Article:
Saturday, 19 January 2013

Made by clever people for clever people

In financial technology can comms people add value or are they the weakest link?

Fintech PR, it ain't rocket science 
but it is quite complicated
I'm a comms person in b2b tech, primarily fintech. Fintech - that’s software geeks creating awesome stuff for banking geeks.

And all fintech comms people have to do is wrap their pretty little heads around how the the global markets work, how a financial institution works and how it makes its money; then evaluate the opportunities and obstacles created by the latest market conditions and regulations that might help or hinder it making that money and just piece together how their client's technology taps into those opportunities/overcomes those obstacles, so that a bank might want to buy it.

You're a fintech PR are you?
 Isn't that an oxymoron?
Anyone got a PHD in anything at all they are not using right now?

Dear software geeks, we understand your fear of getting us comms people involved, we share your fear. We have reoccurring nightmares where Anne Robinson is sufficiently underwhelmed by our efforts. But Einstein once said if you can’t explain it to a six year old, you can’t explain it. Let’s assume all the people in the room are clever, it is the common denominator, so there is no need to posture on that. Don’t be tempted to use content as an opportunity to show off how much you know - they know you know.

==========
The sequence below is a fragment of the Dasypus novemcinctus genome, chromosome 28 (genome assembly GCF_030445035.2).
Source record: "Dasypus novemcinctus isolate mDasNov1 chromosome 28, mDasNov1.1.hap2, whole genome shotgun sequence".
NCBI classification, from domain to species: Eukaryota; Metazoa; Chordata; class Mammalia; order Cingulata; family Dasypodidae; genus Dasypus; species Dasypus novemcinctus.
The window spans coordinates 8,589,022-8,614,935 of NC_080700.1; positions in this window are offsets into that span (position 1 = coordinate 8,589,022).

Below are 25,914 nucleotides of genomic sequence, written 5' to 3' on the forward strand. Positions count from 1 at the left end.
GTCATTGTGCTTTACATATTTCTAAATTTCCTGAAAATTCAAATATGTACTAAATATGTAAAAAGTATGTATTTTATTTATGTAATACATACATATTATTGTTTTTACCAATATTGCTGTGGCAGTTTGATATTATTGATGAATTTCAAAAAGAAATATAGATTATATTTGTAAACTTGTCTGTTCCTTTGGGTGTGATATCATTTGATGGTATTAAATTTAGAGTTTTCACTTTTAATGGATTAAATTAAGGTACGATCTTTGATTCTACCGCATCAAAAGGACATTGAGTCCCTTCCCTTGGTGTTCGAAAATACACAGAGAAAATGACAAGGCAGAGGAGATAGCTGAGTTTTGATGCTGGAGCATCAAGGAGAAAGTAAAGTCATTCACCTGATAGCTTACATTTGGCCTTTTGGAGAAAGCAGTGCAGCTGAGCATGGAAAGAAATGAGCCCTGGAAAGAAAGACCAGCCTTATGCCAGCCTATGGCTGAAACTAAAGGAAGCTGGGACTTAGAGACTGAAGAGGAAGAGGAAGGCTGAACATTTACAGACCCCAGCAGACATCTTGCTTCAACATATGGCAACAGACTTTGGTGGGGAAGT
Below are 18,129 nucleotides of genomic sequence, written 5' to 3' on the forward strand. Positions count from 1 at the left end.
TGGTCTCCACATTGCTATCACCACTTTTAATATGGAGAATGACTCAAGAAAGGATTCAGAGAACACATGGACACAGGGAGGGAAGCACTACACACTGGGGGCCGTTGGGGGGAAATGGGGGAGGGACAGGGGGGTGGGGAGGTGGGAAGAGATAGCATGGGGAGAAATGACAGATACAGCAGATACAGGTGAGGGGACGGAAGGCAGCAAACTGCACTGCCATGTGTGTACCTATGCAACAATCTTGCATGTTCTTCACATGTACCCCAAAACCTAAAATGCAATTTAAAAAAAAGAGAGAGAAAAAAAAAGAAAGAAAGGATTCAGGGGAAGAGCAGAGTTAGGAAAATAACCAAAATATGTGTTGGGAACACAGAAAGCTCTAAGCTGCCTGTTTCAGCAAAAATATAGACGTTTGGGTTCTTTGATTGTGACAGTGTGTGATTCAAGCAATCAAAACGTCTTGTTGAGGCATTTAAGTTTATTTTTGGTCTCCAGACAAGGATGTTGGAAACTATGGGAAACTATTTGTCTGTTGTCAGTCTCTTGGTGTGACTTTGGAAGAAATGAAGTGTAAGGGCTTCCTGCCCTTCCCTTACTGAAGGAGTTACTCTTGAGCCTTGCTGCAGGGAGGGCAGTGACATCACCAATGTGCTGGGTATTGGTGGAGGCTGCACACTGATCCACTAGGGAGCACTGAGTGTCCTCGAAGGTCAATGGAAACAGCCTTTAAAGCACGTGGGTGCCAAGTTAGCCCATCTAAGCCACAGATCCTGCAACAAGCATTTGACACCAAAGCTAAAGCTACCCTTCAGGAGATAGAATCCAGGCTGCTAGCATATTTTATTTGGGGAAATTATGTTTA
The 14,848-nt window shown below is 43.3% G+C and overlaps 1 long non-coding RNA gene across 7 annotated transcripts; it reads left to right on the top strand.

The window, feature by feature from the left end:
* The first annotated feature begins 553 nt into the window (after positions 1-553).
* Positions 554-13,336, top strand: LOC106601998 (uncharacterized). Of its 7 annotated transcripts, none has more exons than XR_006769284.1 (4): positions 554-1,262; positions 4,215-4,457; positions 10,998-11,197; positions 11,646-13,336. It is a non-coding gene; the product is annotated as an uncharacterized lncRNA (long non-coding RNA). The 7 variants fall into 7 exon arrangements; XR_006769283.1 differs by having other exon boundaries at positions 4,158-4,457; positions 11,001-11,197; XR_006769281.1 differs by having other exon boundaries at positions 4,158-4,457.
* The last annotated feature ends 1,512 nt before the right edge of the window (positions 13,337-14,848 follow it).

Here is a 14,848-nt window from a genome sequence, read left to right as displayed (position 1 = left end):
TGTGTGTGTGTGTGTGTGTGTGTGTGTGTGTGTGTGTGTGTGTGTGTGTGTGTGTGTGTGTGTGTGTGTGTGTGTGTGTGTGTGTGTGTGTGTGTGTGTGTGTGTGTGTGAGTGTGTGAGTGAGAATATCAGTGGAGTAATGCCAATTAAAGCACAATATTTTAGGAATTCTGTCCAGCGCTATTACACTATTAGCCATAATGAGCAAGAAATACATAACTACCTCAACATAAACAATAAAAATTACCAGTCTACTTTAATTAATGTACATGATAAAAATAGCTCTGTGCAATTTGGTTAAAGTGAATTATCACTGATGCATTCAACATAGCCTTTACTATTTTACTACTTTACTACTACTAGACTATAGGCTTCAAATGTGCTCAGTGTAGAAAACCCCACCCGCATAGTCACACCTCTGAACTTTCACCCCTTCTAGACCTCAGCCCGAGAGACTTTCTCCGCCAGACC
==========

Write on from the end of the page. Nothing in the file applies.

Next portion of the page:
The key then is to add some value to the debate, to explain the complex lucidly, to ensure that overarching points are not lost in the minutiae of the detail and that those points stack up to a logical argument leading to an insightful conclusion.

It's not as 'easy' as it looks, I can tell ya, getting the people with the PHDs to look up not down, out not in. And if in so doing we tend to simplify things, rather than wonder if we haven't dumbed down your whole reason d'etre, just trust, you know how to build software, we know how to build reputations.

In the kingdom of the big and the clever, it’s the six year old kid you need to impress.

If you found this relevant you may like to read:
Ten tips for writing snappy copy the joys of getting pithy with it
Ten tips for better media interviews how tech companies can give better interviews
Go on,Step on the Grass  when it's OK to go off message